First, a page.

Therefore, we need to do economic development differently than before. There’ll likely be no more Pillsbury plants, but there can be a greater number of small companies to spread risks and rewards. We must shift our economic development strategies to meet these challenges, by focusing on localism, start-ups, entrepreneurs and grassroots economic initiatives.
Localism is vital. As the American Independent Business Alliance says:
“Multiple studies show locally-owned independent restaurants return twice as much per dollar of revenue to our local economy than chain restaurants. And independent retailers return more than three times as much money per dollar of sales than chain competitors.”
Consequently, New Albany’s economic development strategies must be directed toward greater recognition of the key role played by independent local businesses. We need genuine infrastructure enhancement, spread throughout the city rather than concentrated in one place, including fiber optic, multi-modal two-way streets and incubation/pollination incentives.
WHAT DO YOU BELIEVE IS THE BEST WAY TO ADDRESS NEW ALBANY’S DOWNTOWN STREET GRID, IF AT ALL?
Two ways are better than one. Period. The evidence is in, and the verdict is returned.
I am the city’s foremost advocate for traffic calming, complete streets and the prompt and comprehensive restoration of the city’s original two-way street grid. We’ve paid Jeff Speck, the nation’s foremost engineering expert to explain exactly how and why two-way streets work. Now we must take Speck’s study off the dusty shelf and implement it.
One-way streets were a 1960-era suburban solution to urban problems that no longer exist, and nowadays they act as invasive high-speed interstate highways slicing dangerously through densely populated urban neighborhoods. As such, a preponderance of research shows that maintaining these wide-lane, high-speed, pass-through arterial streets reduce neighborhood and core business district property values.
They also make walking and biking unsafe. Speed kills, and any city genuinely concerned with public safety for people, not just their cars, recognize a responsibility to promote safety by design.
While one-way streets work against other revitalization efforts, research proves that two-way streets encourage a number of positive outcomes, ranging from increased quality of life in neighborhoods to a more level playing field for local independent business, and including the enhancement of property values and reduced crime.
Calmed two-way streets do not exclude large commercial vehicles, which must drive more slowly via narrower lanes, which in turn help redefine the terms of engagement by promoting multi-modal use. Better still, two-way streets and infrastructure designed to promote walking and biking are the New Albany equivalent of Jeffersonville’s Big Four Bridge, because our up and coming generations demand these options.
Walkability and bikeability are realities capable of being harnessed to connect neighborhoods with the central business district, and link the same neighborhoods to outlying “thinking” destinations like IU Southeast and the Purdue Center. We have transportation corridors, and they need to be capable of being used by everyone.
Two-way completed streets made suitable for all persons, not just those piloting motorized vehicles, should be the stated, above-board, publicly advanced and ultimate goal. I’ll begin working toward this goal on January 1, 2016.
HOW WOULD YOU ADDRESS THE CITY’S DILAPIDATED BUILDINGS AND UNSIGHTLY PROPERTIES?
The logical first step is consistent ordinance enforcement, because if we continue to demolish properties while remaining passive as to their systematic neglect, we’ll someday run out of buildings to tear down. That would be a shame, and not just because the demolition kickbacks would cease.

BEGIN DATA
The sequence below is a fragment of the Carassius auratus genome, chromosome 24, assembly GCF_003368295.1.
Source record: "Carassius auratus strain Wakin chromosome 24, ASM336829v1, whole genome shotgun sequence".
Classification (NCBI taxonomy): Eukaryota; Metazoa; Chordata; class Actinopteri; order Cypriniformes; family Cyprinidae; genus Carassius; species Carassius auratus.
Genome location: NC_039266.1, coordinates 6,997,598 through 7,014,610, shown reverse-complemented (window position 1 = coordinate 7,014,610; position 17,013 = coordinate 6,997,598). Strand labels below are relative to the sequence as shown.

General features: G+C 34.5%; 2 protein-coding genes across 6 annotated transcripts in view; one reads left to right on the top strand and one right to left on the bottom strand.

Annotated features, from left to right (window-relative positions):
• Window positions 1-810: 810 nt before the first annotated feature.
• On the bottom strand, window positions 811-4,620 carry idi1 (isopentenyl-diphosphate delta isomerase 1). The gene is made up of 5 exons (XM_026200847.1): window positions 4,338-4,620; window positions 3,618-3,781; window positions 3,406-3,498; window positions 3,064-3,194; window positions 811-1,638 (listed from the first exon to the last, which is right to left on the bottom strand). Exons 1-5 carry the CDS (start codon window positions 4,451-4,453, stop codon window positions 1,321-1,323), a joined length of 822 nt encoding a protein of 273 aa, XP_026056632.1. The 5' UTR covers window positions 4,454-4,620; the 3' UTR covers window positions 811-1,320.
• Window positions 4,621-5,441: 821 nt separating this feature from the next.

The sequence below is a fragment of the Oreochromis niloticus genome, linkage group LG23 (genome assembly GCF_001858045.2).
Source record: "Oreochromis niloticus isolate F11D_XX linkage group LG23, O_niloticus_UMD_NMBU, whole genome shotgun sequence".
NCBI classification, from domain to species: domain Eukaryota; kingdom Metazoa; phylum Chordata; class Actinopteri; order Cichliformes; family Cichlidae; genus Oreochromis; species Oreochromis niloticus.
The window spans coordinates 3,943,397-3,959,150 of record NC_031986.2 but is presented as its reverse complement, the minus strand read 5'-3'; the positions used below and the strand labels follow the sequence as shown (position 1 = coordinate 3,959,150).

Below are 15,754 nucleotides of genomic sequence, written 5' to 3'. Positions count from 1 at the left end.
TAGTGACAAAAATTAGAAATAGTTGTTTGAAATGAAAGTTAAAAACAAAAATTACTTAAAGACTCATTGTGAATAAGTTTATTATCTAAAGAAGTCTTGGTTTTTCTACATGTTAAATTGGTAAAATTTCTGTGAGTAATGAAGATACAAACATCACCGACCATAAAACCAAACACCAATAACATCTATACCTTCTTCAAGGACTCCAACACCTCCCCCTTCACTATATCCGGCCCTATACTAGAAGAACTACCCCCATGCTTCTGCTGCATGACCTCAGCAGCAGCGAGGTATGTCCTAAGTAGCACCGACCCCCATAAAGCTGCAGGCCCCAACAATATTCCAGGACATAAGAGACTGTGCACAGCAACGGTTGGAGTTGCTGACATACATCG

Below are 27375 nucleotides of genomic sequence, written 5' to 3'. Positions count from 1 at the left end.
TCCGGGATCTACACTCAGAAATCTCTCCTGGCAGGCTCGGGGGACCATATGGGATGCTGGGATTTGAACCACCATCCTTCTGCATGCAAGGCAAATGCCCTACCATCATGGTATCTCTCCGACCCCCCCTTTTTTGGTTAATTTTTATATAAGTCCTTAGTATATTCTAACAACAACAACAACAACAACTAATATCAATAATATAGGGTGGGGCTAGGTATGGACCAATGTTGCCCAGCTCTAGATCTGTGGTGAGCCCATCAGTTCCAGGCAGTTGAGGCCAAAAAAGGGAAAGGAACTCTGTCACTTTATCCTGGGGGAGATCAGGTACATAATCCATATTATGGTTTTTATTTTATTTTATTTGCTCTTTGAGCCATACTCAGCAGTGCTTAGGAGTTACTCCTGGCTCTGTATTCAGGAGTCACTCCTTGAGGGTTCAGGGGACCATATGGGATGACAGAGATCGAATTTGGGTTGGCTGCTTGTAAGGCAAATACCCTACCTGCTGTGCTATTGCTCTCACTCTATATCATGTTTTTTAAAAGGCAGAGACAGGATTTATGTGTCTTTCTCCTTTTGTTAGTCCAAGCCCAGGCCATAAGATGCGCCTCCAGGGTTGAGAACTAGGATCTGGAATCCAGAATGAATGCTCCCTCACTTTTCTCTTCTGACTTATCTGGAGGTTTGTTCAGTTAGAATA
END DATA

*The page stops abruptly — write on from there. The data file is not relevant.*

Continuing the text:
It’s because (a) the greenest building there can be is the one already standing, and (b) historic preservation adds inestimable value to the urban core.
For the past 12 years, Democrats have held the mayor’s chair and a huge majority of council seats, and there has been almost no progress toward ordinance enforcement or an accompanying program to incentivize infill construction in those instances (far fewer than you might think) when demolition is the only choice. At the same time, we’re throwing millions (including sewer tap-in waivers) at an Indianapolis developer to build “luxury” apartments at the Coyle site.
What if a fraction of this amount went to encourage affordable infill housing? It’s an idea worth pursuing.
WHAT DO YOU BELIEVE ARE APPROPRIATE USES FOR TAX-INCREMENT FINANCING FUNDS?
As an economic development tool, TIF should be safe, legal and rare.
TIF is intended as government’s tithe toward basic infrastructure as a spur for private investment and development – not to take the place of private investment and development by funding 100% of top-down, government-inspired capital projects, which have become little more than bright shiny objects to propel re-election campaigns.
The Gahan administration’s funding of park expansion with TIF puts the cart before the horse. The debt thus incurred to achieve one man’s questionable vision will handicap future municipal governments, while failing to produce the economic progress we need now to raise the tax base. TIF abuse forces us to pay a higher price for “wants,” because in addition to the price of bright shiny objects, there is an opportunity cost in the form of what we might have done instead.
TIF also obscures the budgetary process. Mayor Gahan’s presumably balanced budget does not take into consideration these bonded capital “improvement” projects, which add up to somewhere around $100 million in bonded debt, payable with interest over decades.
It’s a good thing your grandchildren like the water park. They’ll still be paying for it after you’re gone, when they have children of their own.
WOULD YOU SUPPORT NEW ALBANY POLICE DEPARTMENT OFFICERS WEARING BODY CAMERAS?
There is a case to be made for police body-worn cameras, which can boost accountability and the delivery of justice, but we must be careful not to see these as some sort of perfect solution to the evolution of better policing.
We’re early in the game when it comes to camera programs. There are issues yet to be resolved, among them procedural. When do the cameras roll, and when do they stop? What about privacy and public records requests?
These issues eventually will be resolved, and so I generally favor police-worn cameras, though not in a policy vacuum. The fundamental role of police in the community must be clearly defined and constantly reinforced through community-oriented policing and ongoing training in areas like crisis intervention.
Plainly, the more our police know, the better they can reply to a constantly changing scene. Cameras are part of this program, though not the only component. In this area, as with the other mentioned previously, better communication always is a fundamental step.
As mayor, I’ll begin by meeting with the entire police department – something the current mayor hasn’t found time to do in four whole years.